Petrol in the framework - more efficient higher-grade fuels
A new filtration material has been developed at the University of California, Berkeley, that could enable refineries to produce higher-grade petrol fuels more efficiently.
Petrol contains hexane isomers, which are interconvertible within the isomerisation reactor. The value of each isomer depends on its research octane number (RON), and is highest for the disbranched hexanes, 2,3–dimethylbutane and 2,2-dimethylbutane. The RONs for the monobranched isomers 2-methylpentane and 3-methylpentane are far lower, while that for the fifth isomer, linear n-hexane, is the lowest.
To obtain higher-octane petrol blends, n-hexane is currently filtered through microporous minerals called zeolites, but this only yields a mixture of the other four isomers. The monobranched isomers can then be distilled away from the disbranched products, but this is an exacting and costly process.
This new material, however, filters the isomers according to their degree of branching, allowing the disbranched hexanes through before the monobranched and then the n-hexane products. Unlike zeolites, the channels are large enough to accommodate all five isomers.
The US team formed a metal-organic framework (MOF) – a sponge–like adsorbant containing innumerable triangular channels. Called Fe2(BDP)3 – for benzenedipyrazolate – it exploits the fact that the lowest–octane isomers are more linear and so will nestle closer to channel walls, sticking to their surfaces.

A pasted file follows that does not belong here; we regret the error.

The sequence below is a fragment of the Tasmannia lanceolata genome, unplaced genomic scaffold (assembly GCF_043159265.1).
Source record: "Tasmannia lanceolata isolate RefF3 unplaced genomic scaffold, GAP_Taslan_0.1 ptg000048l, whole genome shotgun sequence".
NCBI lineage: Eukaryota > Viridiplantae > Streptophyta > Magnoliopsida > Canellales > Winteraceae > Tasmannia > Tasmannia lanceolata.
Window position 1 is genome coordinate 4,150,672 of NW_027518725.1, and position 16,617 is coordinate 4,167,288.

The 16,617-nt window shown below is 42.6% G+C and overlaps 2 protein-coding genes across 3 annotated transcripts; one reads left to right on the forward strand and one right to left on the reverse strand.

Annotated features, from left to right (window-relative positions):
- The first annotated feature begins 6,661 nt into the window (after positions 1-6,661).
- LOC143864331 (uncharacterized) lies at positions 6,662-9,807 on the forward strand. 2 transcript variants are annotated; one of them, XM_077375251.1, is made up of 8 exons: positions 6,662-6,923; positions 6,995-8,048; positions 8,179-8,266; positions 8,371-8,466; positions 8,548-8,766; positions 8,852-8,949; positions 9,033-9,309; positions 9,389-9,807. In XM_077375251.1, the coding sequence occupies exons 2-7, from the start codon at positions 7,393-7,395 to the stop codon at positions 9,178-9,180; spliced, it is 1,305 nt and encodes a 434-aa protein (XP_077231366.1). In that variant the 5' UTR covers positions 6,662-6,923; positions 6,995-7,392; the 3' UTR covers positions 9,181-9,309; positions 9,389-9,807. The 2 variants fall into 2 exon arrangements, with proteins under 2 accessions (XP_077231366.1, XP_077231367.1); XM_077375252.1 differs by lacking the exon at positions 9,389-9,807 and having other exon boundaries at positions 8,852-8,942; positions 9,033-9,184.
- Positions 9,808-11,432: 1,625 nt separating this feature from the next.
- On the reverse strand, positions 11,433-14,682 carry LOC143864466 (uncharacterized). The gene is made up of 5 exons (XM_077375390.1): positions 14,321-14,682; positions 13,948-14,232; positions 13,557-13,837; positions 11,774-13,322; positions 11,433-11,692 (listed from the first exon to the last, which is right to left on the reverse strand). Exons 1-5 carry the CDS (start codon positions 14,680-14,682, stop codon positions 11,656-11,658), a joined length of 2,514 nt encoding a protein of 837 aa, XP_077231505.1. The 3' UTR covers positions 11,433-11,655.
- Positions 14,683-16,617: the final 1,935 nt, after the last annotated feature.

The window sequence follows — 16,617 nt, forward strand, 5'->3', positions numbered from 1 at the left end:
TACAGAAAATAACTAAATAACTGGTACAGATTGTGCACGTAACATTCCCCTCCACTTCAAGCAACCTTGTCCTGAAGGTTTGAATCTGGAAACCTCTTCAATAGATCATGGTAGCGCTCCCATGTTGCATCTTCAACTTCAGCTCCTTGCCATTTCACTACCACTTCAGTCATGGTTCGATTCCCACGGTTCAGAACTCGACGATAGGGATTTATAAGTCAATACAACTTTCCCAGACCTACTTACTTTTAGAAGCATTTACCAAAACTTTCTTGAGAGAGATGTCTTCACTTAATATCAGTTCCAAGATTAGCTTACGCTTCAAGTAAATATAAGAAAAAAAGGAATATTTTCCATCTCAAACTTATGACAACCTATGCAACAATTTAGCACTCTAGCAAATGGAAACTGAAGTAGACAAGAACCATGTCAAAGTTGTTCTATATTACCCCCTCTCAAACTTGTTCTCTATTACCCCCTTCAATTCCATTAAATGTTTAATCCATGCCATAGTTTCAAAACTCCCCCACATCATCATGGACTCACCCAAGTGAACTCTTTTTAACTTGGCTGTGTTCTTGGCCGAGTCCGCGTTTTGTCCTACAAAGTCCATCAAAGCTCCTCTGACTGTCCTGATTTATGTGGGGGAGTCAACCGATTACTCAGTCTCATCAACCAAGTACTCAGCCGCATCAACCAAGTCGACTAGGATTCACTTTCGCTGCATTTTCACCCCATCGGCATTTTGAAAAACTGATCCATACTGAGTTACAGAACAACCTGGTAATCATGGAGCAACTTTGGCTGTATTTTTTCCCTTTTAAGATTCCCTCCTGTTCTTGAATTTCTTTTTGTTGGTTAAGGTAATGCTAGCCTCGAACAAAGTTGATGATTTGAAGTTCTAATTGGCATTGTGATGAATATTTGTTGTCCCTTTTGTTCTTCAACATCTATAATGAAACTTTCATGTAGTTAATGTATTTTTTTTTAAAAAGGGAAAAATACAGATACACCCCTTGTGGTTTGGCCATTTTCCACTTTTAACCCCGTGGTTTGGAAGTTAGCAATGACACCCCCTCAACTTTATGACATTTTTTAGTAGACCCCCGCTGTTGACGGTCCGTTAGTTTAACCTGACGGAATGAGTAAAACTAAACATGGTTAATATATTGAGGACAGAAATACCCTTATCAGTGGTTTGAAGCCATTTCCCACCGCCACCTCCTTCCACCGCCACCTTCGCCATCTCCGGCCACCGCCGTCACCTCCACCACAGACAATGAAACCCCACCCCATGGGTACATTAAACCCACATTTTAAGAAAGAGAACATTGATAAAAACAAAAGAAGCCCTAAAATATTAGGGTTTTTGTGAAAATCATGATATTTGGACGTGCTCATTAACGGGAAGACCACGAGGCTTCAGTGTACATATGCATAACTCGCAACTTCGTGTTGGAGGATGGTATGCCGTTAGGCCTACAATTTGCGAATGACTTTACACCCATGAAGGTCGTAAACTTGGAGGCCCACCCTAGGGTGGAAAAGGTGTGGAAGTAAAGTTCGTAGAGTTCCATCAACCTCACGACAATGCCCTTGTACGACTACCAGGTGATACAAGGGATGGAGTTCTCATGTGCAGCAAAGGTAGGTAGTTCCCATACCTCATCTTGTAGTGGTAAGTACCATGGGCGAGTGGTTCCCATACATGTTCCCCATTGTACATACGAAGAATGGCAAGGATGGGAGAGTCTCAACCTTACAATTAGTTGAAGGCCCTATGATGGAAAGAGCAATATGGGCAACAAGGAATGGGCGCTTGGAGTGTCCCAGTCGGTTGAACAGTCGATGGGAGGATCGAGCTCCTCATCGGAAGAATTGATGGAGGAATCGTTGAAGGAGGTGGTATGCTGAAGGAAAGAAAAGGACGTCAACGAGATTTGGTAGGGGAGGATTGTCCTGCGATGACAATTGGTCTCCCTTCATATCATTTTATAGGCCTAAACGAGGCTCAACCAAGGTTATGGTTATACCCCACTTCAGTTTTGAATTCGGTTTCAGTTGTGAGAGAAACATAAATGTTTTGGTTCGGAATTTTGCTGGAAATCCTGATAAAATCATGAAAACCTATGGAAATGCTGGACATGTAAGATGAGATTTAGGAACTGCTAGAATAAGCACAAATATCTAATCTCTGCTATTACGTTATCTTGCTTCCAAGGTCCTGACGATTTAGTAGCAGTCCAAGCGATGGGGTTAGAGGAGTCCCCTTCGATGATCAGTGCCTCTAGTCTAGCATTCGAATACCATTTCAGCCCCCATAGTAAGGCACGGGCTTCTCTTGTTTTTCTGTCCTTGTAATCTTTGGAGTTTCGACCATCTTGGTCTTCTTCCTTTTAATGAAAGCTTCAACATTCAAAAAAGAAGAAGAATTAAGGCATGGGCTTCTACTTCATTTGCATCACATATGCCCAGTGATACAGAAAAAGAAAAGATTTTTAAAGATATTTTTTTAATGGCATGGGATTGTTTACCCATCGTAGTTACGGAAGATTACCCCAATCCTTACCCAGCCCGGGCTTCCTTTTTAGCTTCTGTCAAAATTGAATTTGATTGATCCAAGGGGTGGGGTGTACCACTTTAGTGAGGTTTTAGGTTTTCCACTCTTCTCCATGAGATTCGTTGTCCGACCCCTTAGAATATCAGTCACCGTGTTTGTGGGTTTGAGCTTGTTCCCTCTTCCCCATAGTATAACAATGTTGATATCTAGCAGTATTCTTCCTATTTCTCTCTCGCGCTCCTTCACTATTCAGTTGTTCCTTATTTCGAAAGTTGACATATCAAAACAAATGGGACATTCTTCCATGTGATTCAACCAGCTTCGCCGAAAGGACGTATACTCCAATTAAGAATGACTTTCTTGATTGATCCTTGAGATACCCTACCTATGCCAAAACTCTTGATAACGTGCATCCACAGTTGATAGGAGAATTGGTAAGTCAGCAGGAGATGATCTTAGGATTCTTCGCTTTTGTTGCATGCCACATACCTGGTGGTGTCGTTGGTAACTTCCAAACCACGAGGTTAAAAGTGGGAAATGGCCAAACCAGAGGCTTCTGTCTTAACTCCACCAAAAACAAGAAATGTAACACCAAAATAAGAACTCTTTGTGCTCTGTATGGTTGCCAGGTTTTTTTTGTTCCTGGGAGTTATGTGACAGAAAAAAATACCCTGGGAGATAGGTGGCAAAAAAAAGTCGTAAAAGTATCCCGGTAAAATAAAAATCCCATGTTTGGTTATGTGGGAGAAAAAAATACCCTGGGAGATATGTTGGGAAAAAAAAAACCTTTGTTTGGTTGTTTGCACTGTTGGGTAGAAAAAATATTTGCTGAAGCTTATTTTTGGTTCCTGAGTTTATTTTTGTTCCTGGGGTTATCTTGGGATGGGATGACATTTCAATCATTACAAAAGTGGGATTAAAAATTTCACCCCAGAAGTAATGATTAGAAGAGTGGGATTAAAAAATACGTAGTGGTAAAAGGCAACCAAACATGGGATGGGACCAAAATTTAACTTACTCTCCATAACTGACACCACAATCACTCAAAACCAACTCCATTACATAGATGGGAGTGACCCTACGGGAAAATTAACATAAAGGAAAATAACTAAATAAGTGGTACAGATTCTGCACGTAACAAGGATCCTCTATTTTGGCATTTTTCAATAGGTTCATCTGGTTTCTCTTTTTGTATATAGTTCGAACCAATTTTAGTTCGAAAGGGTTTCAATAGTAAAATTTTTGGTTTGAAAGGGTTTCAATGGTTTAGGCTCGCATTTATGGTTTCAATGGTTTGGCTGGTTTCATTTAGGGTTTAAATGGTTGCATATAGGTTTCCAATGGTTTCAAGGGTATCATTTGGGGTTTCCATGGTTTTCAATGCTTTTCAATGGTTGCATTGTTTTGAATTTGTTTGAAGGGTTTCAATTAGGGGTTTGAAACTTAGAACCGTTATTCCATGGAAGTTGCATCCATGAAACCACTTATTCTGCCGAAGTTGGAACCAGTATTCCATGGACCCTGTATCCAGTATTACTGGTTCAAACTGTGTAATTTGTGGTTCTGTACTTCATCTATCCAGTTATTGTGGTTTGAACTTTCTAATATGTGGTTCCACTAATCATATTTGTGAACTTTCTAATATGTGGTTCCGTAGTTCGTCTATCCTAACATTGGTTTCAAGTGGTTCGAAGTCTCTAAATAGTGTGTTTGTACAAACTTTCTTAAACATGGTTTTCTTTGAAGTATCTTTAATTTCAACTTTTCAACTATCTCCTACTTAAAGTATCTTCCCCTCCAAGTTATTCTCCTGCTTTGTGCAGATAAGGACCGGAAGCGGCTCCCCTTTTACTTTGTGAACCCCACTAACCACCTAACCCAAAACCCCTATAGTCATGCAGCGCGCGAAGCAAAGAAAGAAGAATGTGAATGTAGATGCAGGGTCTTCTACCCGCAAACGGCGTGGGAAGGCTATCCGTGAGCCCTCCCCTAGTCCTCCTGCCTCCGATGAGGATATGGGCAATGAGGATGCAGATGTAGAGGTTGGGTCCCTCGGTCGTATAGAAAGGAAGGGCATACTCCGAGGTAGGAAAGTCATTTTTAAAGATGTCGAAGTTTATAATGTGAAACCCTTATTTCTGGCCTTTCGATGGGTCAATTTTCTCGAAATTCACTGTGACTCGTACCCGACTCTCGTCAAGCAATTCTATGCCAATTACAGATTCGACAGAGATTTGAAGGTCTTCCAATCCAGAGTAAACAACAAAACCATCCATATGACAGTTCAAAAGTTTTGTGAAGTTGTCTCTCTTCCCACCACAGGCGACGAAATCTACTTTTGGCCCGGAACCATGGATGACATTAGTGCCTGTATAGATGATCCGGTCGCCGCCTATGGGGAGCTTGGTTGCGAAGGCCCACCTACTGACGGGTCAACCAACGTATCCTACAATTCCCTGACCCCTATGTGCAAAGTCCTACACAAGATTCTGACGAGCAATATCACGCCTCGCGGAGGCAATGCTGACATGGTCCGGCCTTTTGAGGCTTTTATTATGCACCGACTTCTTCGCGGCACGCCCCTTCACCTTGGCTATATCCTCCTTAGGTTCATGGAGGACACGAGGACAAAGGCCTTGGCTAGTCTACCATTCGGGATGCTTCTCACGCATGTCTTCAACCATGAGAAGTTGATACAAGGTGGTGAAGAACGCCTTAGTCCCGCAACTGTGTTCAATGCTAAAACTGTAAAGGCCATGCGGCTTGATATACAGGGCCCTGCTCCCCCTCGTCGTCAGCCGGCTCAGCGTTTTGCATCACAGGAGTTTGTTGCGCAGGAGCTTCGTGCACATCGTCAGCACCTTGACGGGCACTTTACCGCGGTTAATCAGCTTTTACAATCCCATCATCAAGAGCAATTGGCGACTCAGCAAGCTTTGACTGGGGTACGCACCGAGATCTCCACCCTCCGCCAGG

The MOF is made by mixing an iron starting material with the protonated version of the BDP linker, then adding the mixture to a solvent and heating it at 160°C for 18 hours. One of the researchers at Berkeley, Professor Jeffrey Long, explains, ‘We filter it and soak it in more solvent to dissolve any BDP that might be inside the pores. Then, to remove that solvent, we heat it to 180°C for a day and it’s ready to go.’
The team also ran tests on the stability of the material. In one test, the MOF was boiled in aqueous solutions at pHs of 2–10 for two weeks. In another, it was heated in air to 280°C. In both cases it did not lose its crystallinity.
A further test carried out at 100mbar at 200ºC showed it adsorbed 60% more n-hexane by volume and 100% more by weight than a zeolite, and in a performance comparison with different zeolites and other MOFs, the researchers obtained a 92 RON productivity of 0.54mol/l of adsorbent. The other materials achieved values of 0.17–0.36mol/l.
Professor Long says that while Fe2(BDP)3 is cheaper to make than many other MOFs, it is currently more expensive than zeolites. Although with bulk manufacture, that should change. He adds, ‘It seems very straightforward to replace zeolites with this material, although understanding the details of an industrial setting would be necessary’.
Professor Long cannot give precise figures for energy saving and improved efficiency, as these would depend on the final set-up in a refinery, which is still some years away. The technology has been patented though, and no further development of it is planned.
Commenting on the work, Dr Ahmet Ozgur Yazaydin at the University of Surrey, UK, who has published a paper on the subject, says the discovery of Fe2(BDP)3 is the newest example of how MOFs could revolutionise traditional separations in the petrochemical industry. He adds, ‘The stability of this material is particularly striking, as many MOFs are unstable, even when exposed to air. But the biggest challenge for its widespread adoption is to figure out its mass production.’